The Physiological Components of Mules

The mule being a different animal, should be recognized as individuals and trained accordingly; those 63 chromosomes produce a unique and hardy animal that has an emotional side to him as well as a calculating mind that enables him to think things through when approached with a new task from his handler. If you take into consideration the physiological components in a mule, and understand their meaning and what they provide, then working with your mule will now be rewarding and far more productive.  The physiological components of the mule are listed below.

Vision – The mule’s eyes are among the largest of any land mammal and are positioned on the sides of the head. The range of vision is 350°, with approximately 65° of this being binocular vision and the remaining 285°is monocular vision. This enables him to spot predators or potential predators. The mule’s wide range of monocular vision has two “blind spots,” or areas where the animal cannot see: in front of the face, making a cone that comes to a point at about 3–4 ft in front of the mule, and right behind its head, which extends over the back and behind the tail when standing with the head facing straight forward.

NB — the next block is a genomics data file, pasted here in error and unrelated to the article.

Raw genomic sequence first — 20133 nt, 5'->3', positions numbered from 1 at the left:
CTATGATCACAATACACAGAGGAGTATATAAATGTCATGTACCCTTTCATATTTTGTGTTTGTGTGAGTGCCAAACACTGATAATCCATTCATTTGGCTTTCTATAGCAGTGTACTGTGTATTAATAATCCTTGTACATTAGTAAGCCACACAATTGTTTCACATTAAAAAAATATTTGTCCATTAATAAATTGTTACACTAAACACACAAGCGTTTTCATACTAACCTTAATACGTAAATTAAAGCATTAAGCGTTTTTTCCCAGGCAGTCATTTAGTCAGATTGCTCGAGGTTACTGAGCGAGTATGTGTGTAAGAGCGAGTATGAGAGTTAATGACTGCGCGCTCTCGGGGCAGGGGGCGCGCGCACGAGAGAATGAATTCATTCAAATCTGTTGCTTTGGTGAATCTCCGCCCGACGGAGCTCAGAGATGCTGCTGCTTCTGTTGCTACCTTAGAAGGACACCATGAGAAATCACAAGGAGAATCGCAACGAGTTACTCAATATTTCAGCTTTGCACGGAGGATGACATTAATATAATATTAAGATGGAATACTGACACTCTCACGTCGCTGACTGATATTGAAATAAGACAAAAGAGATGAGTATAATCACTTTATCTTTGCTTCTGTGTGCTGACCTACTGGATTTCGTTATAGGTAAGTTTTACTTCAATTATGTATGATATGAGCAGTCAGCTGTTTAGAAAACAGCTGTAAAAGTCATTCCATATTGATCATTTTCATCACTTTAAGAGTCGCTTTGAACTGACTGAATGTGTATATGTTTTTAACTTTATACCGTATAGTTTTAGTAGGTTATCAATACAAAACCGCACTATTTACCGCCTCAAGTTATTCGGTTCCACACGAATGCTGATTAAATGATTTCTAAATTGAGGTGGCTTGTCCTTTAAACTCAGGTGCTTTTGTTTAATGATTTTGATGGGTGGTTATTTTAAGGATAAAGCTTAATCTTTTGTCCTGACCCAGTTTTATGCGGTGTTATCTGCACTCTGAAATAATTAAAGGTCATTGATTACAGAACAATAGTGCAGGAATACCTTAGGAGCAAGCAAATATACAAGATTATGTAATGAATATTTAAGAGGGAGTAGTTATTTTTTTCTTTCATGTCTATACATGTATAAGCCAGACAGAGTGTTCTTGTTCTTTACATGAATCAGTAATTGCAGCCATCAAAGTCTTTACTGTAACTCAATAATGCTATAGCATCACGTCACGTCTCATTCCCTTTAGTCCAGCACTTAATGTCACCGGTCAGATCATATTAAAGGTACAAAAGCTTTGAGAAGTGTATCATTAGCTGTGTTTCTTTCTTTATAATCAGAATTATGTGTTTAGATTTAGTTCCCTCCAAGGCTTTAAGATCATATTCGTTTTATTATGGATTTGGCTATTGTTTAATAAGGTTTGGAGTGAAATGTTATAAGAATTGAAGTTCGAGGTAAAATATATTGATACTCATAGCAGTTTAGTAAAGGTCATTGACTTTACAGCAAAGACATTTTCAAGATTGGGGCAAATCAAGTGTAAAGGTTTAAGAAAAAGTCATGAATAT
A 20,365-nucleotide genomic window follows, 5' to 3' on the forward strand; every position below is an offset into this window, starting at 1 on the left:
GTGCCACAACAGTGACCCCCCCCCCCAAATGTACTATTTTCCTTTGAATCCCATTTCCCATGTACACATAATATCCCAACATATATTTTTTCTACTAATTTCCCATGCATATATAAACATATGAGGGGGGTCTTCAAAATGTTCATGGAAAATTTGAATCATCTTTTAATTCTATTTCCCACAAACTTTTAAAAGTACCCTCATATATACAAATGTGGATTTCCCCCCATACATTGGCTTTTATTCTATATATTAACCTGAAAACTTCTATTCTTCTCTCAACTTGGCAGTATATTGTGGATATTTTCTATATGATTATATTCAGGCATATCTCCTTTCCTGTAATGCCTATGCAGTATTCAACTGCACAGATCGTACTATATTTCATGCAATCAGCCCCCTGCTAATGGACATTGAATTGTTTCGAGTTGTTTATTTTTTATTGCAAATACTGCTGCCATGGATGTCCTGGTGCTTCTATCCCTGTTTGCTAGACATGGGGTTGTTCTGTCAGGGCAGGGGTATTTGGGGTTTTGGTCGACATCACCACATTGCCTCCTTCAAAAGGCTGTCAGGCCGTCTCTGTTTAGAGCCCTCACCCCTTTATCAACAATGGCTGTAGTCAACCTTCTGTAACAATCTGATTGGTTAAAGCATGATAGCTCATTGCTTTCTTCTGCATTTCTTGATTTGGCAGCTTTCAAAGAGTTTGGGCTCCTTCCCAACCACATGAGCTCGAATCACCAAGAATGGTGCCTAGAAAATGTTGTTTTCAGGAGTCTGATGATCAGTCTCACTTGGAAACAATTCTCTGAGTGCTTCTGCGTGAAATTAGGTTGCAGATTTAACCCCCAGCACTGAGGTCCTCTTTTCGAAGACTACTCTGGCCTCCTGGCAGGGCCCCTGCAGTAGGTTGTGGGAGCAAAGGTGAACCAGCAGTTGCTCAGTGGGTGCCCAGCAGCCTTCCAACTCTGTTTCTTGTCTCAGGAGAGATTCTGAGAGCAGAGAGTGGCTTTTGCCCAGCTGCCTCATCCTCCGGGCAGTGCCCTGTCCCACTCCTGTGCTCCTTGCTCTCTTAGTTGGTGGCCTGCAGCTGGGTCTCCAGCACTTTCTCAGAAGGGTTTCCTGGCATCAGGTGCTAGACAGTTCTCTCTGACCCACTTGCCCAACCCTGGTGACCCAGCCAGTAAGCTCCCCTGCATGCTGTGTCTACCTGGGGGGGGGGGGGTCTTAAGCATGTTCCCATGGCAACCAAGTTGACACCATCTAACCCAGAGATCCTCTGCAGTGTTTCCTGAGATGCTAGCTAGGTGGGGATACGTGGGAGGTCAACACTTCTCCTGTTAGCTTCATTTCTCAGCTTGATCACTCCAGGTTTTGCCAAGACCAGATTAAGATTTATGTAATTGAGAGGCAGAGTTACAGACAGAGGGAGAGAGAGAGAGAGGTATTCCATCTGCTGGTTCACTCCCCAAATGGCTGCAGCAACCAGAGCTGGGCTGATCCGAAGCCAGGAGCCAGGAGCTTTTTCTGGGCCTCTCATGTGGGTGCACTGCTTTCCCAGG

The placement of the mule’s eyes decreases the possible range of binocular vision to around 65° on a horizontal plane, occurring in a triangular shape primarily in front of the mule’s face. Therefore, the mule has a smaller field of depth perception than a human. The mule uses its binocular vision by looking straight at an object, raising its head when it looks at a distant predator or focuses on an obstacle to leap over. To use binocular vision on a closer object near the ground, such as a snake or threat to its feet, the mule drops its nose and looks downward with its neck somewhat arched.